I loved it but it sure was a visually incongruent Alice in Wonderland character portrayal as ever I sat through one. Natalie Dessay was a comic genius in the pure physicality of her performance. Her voice was astounding in her agility in singing so many difficult passages while keeping up her physical acting through out the performance. There were so many laugh out loud moments in the first Act that I was wiping tears from my eyes! She marches and sings with such gusto and heart as the tomboyish young girl who is literally the daughter of the regimen raised by 1,500 "Daddies" since she was adopted as an orphaned toddler. A young woman now, Marie irons their uniforms and runs the camp mess hall and sings their songs of victories dreaming of becoming a soldier someday herself. The "Dads" are more interested in keeping her in camp where she is safer. Furthermore, the only plans they have of her ever joining the regiment is if she should one day marry one of the men and be a good little wife making a home of her own. Meanwhile she meets Tonio a local Tyrolean boy, while out picking wildflowers, and a friendship blossoms (forgive the pun). The problem is Political: the Regiment is the occupying French army and as a local, Tonio is the enemy! The enemy can never marry or be with Marie! Juan Diego Florez was immensely charming and convincing as the love struck Tonio who does everything he can to win over Marie's "Army of fathers" in allowing her to marry him including renouncing his motherland and joining the French army! Marie decides she "Loves" Tonio and wants to be with him too. I say "loves" Tonio with quotation marks because this is where the schizophrenic characterization comes in and why I gave this a three star instead of a 5 star. Dessay's Marie voice sings like a girl emerging into young womanhood when in camp she tries to negotiate an armistice between her fathers and Tonio, but her character's mannerisms portray a very pre-adolescent child. Later, when Tonio declares his love for her and his intentions to marry her, she searches her heart and decides "yeah, I guess I love you too" but hitherto acts like a child with a schoolgirl crush on a screen idol rather than a mature woman who has any idea of love and marriage. Dessay furthers this very immature characterization of Marie months down the road when she is reunited with her "Aunt" (secretly her biological mother) to be re-schooled into a Lady Baroness. In her effort to maintain the comedic nature of the character and her own brilliant way of moving around on stage Dessay continues the same mannerisms she gave the free-spirit Marie including the same hair as if no transformation had occurred under her Aunt's training. They put her in a dress and girl shoes. I guess that was a start. I would have expected that they would have combed her hair up into the style of the times for an elegant young lady and taught her to sit and walk like a lady implying an outward transformation. Then and only then would I have accepted Dessay letting slip parts of the old free spirited "Daughter of the Regiment" Marie showing that you can put on all of the outwards appearances of a refined lady but she is still the rough and tumble tomboy inside. She walks and crawls around on the floor like a 6 year old; plops down on the floor like a wide eyed rag doll actually. I found the whole persona very distracting. On the one hand she is singing pure beautiful lyrical notes while on the other hand she is crawling around on the floor like a child. Is this supposed to be a young woman in love and ready to marry? It was comedy and very entertaining but it could have been better or at least less distracting if Marie could have acted a little more mature. Meanwhile the ensemble was brilliantly portrayed by the supporting cast of Felicity Palmer as La Marquise de Berkenfeld and Dawn French as the Duchess de Crankentorp.Their characters were funny and their singing was noteworthy. Juan Diego Florez's "Ah Mes amis" (as Tonio,) was so beautiful I had to replay it three times before moving on to the rest of the performance. He hits the high C's with better clarity than any tenor out there. His acting was natural and charming to say the least. I would recommend buying this and re-watching it just for his and Felicity Palmers' performances alone. Palmers pieces were smooth and soft as silk and a pleasure to listen to.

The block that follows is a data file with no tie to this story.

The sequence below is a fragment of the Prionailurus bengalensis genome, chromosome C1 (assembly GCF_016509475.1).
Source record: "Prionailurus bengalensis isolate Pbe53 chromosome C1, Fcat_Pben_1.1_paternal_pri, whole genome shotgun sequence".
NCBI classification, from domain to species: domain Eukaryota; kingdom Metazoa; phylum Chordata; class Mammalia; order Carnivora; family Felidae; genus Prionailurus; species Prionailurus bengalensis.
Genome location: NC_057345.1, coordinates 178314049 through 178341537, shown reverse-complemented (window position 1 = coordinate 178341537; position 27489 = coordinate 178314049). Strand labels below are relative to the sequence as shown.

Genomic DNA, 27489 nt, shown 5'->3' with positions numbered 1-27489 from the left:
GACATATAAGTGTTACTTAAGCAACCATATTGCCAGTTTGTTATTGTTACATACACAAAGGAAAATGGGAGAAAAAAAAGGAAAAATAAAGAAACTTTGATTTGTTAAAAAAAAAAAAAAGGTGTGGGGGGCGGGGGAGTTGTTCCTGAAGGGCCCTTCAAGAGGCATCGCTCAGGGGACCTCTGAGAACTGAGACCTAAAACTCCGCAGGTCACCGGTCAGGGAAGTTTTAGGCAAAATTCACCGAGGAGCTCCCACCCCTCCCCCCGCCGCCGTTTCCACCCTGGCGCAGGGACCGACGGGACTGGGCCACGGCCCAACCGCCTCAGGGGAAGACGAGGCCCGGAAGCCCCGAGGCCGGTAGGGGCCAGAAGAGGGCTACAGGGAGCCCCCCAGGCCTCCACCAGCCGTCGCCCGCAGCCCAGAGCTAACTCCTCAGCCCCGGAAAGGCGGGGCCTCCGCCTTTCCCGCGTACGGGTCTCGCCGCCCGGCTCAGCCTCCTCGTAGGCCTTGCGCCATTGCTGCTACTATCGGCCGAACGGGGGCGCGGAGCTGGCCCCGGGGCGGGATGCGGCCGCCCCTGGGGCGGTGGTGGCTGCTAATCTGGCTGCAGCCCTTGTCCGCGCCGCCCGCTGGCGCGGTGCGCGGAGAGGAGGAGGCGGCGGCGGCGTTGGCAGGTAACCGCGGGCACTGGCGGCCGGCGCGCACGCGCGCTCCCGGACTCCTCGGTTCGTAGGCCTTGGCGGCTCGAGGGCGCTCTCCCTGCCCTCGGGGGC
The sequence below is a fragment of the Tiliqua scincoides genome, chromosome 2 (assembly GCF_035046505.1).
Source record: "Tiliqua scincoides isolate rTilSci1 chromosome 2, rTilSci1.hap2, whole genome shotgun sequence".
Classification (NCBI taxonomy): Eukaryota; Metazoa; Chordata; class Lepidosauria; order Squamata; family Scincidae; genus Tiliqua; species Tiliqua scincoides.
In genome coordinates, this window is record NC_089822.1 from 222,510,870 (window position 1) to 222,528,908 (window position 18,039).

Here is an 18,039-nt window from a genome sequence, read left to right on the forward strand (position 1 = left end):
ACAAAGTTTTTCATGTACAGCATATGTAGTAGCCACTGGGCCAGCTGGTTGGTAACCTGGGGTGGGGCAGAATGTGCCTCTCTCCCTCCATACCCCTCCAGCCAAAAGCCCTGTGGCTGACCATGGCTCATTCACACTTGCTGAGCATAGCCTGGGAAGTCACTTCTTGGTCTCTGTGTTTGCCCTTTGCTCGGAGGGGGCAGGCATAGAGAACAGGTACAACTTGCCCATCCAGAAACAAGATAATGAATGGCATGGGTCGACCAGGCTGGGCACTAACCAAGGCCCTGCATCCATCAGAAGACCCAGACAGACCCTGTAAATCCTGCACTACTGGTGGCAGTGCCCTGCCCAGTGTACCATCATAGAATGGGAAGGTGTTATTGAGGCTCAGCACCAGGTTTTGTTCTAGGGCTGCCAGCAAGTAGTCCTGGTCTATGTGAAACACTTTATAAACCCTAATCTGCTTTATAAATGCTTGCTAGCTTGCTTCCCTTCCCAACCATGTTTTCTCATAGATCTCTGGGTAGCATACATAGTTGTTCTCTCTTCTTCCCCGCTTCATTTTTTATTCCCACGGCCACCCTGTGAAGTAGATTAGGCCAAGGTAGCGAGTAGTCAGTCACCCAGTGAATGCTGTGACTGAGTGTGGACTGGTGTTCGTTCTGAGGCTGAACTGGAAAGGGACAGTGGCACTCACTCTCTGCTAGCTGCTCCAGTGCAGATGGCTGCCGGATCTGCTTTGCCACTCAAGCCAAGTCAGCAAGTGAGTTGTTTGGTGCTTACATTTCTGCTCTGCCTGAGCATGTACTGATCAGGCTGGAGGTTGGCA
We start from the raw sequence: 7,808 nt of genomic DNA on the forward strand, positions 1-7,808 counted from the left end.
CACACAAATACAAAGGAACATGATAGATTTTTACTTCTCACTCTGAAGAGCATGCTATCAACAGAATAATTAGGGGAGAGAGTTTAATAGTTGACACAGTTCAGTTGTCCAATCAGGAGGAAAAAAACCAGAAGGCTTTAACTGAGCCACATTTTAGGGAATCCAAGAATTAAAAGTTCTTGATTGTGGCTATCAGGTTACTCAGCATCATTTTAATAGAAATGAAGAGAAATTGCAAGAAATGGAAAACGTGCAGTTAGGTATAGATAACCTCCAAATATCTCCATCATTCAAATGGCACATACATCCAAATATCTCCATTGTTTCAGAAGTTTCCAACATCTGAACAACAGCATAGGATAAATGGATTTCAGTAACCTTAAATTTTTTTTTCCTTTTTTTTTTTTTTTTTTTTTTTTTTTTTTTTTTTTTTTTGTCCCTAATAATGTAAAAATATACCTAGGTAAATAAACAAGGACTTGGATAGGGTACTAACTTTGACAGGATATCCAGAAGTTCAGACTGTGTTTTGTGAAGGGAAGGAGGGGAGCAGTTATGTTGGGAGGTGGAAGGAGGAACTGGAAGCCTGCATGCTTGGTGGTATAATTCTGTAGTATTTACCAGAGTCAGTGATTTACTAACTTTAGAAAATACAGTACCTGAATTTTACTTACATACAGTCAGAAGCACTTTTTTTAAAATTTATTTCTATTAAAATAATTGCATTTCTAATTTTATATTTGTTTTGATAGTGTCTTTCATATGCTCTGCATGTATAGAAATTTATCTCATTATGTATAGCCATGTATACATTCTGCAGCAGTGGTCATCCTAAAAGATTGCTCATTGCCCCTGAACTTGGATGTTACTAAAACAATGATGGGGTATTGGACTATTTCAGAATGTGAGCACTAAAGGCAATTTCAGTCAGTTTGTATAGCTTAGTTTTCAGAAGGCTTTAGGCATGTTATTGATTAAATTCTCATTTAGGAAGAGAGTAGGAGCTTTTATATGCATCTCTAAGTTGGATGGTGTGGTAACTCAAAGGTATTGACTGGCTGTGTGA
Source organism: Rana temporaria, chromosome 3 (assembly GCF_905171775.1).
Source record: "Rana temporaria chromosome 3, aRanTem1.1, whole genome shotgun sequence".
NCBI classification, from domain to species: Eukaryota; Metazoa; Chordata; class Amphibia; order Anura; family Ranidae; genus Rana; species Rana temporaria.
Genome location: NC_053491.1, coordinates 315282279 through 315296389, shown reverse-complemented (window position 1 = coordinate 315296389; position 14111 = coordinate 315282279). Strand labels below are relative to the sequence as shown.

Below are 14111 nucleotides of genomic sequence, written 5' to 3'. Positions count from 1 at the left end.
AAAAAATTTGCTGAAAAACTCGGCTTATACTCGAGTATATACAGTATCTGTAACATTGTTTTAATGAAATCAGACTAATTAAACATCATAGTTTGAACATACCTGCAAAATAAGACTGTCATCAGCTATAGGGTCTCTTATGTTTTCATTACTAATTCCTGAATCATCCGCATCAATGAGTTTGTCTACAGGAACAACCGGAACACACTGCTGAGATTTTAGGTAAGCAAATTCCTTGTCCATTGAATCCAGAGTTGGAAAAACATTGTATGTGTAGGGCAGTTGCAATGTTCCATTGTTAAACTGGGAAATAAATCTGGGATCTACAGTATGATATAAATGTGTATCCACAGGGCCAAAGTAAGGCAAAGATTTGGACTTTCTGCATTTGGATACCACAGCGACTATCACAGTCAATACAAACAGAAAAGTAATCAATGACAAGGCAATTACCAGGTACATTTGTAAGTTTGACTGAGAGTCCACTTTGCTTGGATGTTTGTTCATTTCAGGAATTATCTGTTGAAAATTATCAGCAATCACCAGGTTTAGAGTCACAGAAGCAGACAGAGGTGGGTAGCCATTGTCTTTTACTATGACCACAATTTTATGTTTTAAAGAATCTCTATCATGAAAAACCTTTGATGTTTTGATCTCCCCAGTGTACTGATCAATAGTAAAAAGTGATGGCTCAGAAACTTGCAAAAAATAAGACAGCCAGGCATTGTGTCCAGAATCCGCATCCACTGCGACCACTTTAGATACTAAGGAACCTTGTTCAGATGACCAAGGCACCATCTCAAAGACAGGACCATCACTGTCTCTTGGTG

on February 8, 2014